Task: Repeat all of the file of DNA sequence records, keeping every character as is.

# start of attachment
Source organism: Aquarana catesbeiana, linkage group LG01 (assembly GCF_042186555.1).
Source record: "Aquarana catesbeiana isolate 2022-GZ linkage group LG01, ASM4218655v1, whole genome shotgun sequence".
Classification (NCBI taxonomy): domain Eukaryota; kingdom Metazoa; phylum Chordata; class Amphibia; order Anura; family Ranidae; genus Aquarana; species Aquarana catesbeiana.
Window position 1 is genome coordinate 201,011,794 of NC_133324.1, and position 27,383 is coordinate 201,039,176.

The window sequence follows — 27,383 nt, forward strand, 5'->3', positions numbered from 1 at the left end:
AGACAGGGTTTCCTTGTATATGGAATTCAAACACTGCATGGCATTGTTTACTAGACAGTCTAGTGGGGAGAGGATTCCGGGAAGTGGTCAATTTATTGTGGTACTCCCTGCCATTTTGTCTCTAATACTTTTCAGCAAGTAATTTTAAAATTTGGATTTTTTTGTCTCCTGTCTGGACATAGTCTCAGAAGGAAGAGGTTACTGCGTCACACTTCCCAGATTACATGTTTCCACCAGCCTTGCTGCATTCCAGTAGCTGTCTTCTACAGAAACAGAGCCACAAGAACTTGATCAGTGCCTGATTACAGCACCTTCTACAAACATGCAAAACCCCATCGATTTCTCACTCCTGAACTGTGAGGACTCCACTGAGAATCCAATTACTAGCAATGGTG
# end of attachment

Source organism: Aquarana catesbeiana, linkage group LG01 (assembly GCF_042186555.1).
Source record: "Aquarana catesbeiana isolate 2022-GZ linkage group LG01, ASM4218655v1, whole genome shotgun sequence".
Classification (NCBI taxonomy): domain Eukaryota; kingdom Metazoa; phylum Chordata; class Amphibia; order Anura; family Ranidae; genus Aquarana; species Aquarana catesbeiana.
Window position 1 is genome coordinate 201,011,794 of NC_133324.1, and position 27,383 is coordinate 201,039,176.

The window sequence follows — 27,383 nt, forward strand, 5'->3', positions numbered from 1 at the left end:
AGACAGGGTTTCCTTGTATATGGAATTCAAACACTGCATGGCATTGTTTACTAGACAGTCTAGTGGGGAGAGGATTCCGGGAAGTGGTCAATTTATTGTGGTACTCCCTGCCATTTTGTCTCTAATACTTTTCAGCAAGTAATTTTAAAATTTGGATTTTTTTGTCTCCTGTCTGGACATAGTCTCAGAAGGAAGAGGTTACTGCGTCACACTTCCCAGATTACATGTTTCCACCAGCCTTGCTGCATTCCAGTAGCTGTCTTCTACAGAAACAGAGCCACAAGAACTTGATCAGTGCCTGATTACAGCACCTTCTACAAACATGCAAAACCCCATCGATTTCTCACTCCTGAACTGTGAGGACTCCACTGAGAATCCAATTACTAGCAATGGTG